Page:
It's a thinking movie. It's a nerve-rattling movie. It's a psychological movie. It's kind of a hardboiled mystery, with loads of noir and plenty of space (by which I mean, time) to develop a mood without any dialogue intruding on it. It's a movie in which Gotham City doesn't seem like an exaggerated version of the real world; not exaggerated at all. It's a world that goes to your heart because it could be your world, and it needs a hero, and the Batman is the best it's gonna get, and that ain't necessarily good news – and finding out whether it's gonna be good news or not is part of what this movie is about. It risks things that risk-averse studio executives usually wouldn't stand for. It pulls them off, not in spectacular style, but in a dark, brooding, dangerous style that makes you uncomfortable in exactly the way it intends to. It has action – fights, chases, escapes, rescues – and it builds to a terrific climax despite faking you into thinking it's gone to anticlimax hell. It has a visual design that brings Gotham into the 21st century, and a memorable musical score that, unfortunately, is going to ruin Schubert's Ave Maria for the next generation, and maybe the In Paradisum from Faure's Requiem into the bargain (cf. the scene where Alfred opens a letter bomb meant for Bruce). I'll also say of Giacchino's score that it does musically what this film's art design does, stripping away every whimsical vestige of Danny Elfman's gothic cartoon world.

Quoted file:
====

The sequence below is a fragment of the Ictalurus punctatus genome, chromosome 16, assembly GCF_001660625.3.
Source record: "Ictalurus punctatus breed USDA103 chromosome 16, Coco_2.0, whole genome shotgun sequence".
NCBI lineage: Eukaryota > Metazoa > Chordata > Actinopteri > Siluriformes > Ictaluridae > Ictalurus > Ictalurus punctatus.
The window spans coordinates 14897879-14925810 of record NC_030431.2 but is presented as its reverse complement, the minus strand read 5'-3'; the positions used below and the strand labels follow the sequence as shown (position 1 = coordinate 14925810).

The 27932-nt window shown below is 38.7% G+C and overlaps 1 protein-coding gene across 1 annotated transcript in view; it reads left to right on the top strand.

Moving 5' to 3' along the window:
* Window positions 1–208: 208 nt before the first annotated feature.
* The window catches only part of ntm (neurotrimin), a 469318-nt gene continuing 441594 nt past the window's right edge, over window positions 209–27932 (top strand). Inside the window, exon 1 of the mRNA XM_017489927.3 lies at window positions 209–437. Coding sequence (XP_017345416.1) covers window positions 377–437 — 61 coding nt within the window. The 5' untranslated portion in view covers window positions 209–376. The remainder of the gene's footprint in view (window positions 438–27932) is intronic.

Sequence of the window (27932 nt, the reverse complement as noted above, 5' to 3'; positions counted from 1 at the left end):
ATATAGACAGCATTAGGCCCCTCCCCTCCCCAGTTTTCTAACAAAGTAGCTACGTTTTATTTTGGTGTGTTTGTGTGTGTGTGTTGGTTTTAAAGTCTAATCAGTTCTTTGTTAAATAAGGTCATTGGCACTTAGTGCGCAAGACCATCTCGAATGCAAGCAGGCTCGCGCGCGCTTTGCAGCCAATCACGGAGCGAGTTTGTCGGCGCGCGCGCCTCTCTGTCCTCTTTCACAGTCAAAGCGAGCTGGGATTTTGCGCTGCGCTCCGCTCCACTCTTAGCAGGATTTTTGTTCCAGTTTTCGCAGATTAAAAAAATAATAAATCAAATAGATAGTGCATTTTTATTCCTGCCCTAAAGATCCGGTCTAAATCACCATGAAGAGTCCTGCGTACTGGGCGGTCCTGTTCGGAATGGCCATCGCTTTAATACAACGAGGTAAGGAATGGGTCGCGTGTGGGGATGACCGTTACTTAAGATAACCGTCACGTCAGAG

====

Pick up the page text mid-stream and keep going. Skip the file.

The movie also has a great, if British-centric cast, including John Turturro as a crime boss, Peter Sarsgaard (who played the villainous Walter Duranty in Mr. Jones) as a corrupt D.A., and British soap villain Alex Ferns as a corrupt police commissioner. It has a reboot of the Bat-franchise that doesn't weary us with an unnecessary, onscreen rehash of the whole death-of-Thomas-and-Martha-Wayne thing, although Bruce's bat-quest to find out who was responsible for their deaths is woven into the storyline. Thanks in part to that one line, that made a virtue of Pattinson's morose performance as Bruce Wayne, I admired everything about it except the ignorance and disrespect displayed by the people in the row behind me. I'd watch it again.